World’s first banknotes to feature QR codes
Last year, the Royal Dutch Mint, the Netherlands’ issuer of coins, introduced the world to QR coded coins. These coins featured small QR codes that could be scanned by a smart phone or other mobile device. When scanned, the codes would direct people to a mobile website where they could find information on the Royal Dutch Mint and what went into making the coins. Though this was the world’s first glimpse at QR code currency, it would not be the last. Now, the world’s oldest state-owned bank, Svergis Riksbank of Sweden, has announced the first banknotes to feature QR codes.
Goran Osterlund to design the codes and the notes
The bank held a competition to find an artist that could make functional, yet visually appealing QR codes. The competition came to an end late last year with artist and engraver Goran Osterlund winning the privilege to fashion the codes for the new banknotes. Osterlund will designs the new banknotes and determine the placement of two QR codes that will be featured on the currency. The codes are meant to direct people to the Svergis Riksbank website where they can find a wealth of information concerning the organization, its history, and the services it offers to Swedish citizens.
Security concerns abound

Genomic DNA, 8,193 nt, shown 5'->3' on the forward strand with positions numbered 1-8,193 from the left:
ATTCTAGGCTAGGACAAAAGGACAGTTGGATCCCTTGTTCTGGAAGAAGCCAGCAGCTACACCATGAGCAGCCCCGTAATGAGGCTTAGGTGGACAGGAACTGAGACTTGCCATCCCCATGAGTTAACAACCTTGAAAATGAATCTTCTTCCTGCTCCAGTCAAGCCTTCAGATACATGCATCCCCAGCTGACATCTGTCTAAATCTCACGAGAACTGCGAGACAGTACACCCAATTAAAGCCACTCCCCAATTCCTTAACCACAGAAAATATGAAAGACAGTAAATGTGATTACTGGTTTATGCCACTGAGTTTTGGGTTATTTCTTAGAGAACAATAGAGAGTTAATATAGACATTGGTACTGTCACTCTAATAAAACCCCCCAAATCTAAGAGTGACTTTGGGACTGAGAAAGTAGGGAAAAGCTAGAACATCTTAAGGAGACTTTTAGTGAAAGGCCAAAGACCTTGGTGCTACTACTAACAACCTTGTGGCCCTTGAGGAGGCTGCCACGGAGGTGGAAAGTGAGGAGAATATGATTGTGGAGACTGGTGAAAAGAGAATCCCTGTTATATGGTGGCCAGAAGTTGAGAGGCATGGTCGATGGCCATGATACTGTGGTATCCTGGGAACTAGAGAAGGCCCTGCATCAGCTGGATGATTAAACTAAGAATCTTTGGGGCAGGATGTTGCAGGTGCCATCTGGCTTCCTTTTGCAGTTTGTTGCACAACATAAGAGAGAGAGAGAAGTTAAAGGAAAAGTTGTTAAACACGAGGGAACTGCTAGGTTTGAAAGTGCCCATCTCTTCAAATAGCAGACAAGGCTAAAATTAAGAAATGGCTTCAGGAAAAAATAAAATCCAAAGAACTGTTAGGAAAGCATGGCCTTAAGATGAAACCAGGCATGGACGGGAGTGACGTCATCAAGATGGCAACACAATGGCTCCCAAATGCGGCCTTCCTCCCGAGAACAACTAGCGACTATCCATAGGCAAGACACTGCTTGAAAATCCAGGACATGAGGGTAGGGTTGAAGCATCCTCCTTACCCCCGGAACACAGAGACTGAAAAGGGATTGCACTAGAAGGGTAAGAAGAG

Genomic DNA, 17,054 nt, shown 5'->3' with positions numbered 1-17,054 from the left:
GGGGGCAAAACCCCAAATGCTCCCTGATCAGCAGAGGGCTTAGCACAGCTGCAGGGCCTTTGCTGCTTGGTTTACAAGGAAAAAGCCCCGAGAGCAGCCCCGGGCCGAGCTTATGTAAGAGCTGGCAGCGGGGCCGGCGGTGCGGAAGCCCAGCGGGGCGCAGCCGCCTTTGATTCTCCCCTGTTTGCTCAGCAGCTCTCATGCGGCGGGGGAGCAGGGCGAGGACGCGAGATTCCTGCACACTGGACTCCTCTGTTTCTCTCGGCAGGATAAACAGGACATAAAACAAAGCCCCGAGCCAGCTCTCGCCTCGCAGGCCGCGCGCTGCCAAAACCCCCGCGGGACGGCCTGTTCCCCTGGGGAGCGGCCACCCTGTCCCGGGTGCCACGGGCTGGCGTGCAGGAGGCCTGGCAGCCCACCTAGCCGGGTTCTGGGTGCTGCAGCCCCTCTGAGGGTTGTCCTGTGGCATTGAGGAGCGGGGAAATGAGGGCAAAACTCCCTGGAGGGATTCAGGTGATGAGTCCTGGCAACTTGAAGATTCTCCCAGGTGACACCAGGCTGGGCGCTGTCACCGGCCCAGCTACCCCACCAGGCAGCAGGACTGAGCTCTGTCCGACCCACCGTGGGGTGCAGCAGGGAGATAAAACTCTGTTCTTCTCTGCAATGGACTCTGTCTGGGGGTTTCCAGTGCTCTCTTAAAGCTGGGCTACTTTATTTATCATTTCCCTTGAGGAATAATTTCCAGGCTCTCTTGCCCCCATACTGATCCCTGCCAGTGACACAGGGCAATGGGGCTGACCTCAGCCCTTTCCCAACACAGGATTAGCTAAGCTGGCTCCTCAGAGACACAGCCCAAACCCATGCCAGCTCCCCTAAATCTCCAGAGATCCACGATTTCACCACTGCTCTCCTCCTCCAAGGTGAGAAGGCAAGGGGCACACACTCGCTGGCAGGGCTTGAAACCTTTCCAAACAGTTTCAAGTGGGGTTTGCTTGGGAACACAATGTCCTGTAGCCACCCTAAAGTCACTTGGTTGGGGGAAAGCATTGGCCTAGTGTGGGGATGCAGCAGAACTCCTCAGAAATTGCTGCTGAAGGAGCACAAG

QR coded currency may seem like little more than novelty, but using the codes on money has created a great deal of controversy. Svergis Riksbank itself is wary of using QR codes on currency, despite the fact that it facilitated the contest to create such currency. The bank is concerned that there may be serious security issues linked to the use of the codes. In recent months, this concern has proven somewhat accurate with the appearance of codes linking to malicious content. Part of the reason QR codes could be dangerous is because they access a users’ personal information when it is scanned.
Security risks may prevent QR code currency from entering circulation
The bank had originally intended for the new QR coded banknotes to enter circulation in 2015. This has changed, however, due to concerns regarding security. The bank considers QR codes in their current form to be “neither practical nor appropriate” for the purpose they are meant to serve. As such, Svergis Riksbank is working to make their QR codes more secure and will apply these codes to future banknotes.